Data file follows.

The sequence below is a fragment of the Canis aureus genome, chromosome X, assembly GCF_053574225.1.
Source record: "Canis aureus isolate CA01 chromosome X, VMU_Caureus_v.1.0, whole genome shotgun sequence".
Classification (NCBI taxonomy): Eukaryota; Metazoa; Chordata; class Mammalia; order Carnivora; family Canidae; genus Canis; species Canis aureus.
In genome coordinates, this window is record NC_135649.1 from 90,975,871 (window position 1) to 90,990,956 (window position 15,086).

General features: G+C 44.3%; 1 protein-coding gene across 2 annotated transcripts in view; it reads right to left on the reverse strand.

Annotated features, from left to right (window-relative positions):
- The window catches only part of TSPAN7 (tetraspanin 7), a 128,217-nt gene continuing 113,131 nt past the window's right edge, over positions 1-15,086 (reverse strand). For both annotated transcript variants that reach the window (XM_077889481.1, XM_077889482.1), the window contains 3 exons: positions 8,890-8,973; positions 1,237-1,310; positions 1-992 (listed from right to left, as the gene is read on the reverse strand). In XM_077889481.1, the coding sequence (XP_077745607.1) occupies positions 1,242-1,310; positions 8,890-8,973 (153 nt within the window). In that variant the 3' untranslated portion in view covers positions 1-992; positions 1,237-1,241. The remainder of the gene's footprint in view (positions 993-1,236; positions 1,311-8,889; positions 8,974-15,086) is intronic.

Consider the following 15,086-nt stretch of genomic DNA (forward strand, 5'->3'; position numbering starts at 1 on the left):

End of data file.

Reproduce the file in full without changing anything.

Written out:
The sequence below is a fragment of the Canis aureus genome, chromosome X, assembly GCF_053574225.1.
Source record: "Canis aureus isolate CA01 chromosome X, VMU_Caureus_v.1.0, whole genome shotgun sequence".
Classification (NCBI taxonomy): Eukaryota; Metazoa; Chordata; class Mammalia; order Carnivora; family Canidae; genus Canis; species Canis aureus.
In genome coordinates, this window is record NC_135649.1 from 90,975,871 (window position 1) to 90,990,956 (window position 15,086).

General features: G+C 44.3%; 1 protein-coding gene across 2 annotated transcripts in view; it reads right to left on the reverse strand.

Annotated features, from left to right (window-relative positions):
- The window catches only part of TSPAN7 (tetraspanin 7), a 128,217-nt gene continuing 113,131 nt past the window's right edge, over positions 1-15,086 (reverse strand). For both annotated transcript variants that reach the window (XM_077889481.1, XM_077889482.1), the window contains 3 exons: positions 8,890-8,973; positions 1,237-1,310; positions 1-992 (listed from right to left, as the gene is read on the reverse strand). In XM_077889481.1, the coding sequence (XP_077745607.1) occupies positions 1,242-1,310; positions 8,890-8,973 (153 nt within the window). In that variant the 3' untranslated portion in view covers positions 1-992; positions 1,237-1,241. The remainder of the gene's footprint in view (positions 993-1,236; positions 1,311-8,889; positions 8,974-15,086) is intronic.

Consider the following 15,086-nt stretch of genomic DNA (forward strand, 5'->3'; position numbering starts at 1 on the left):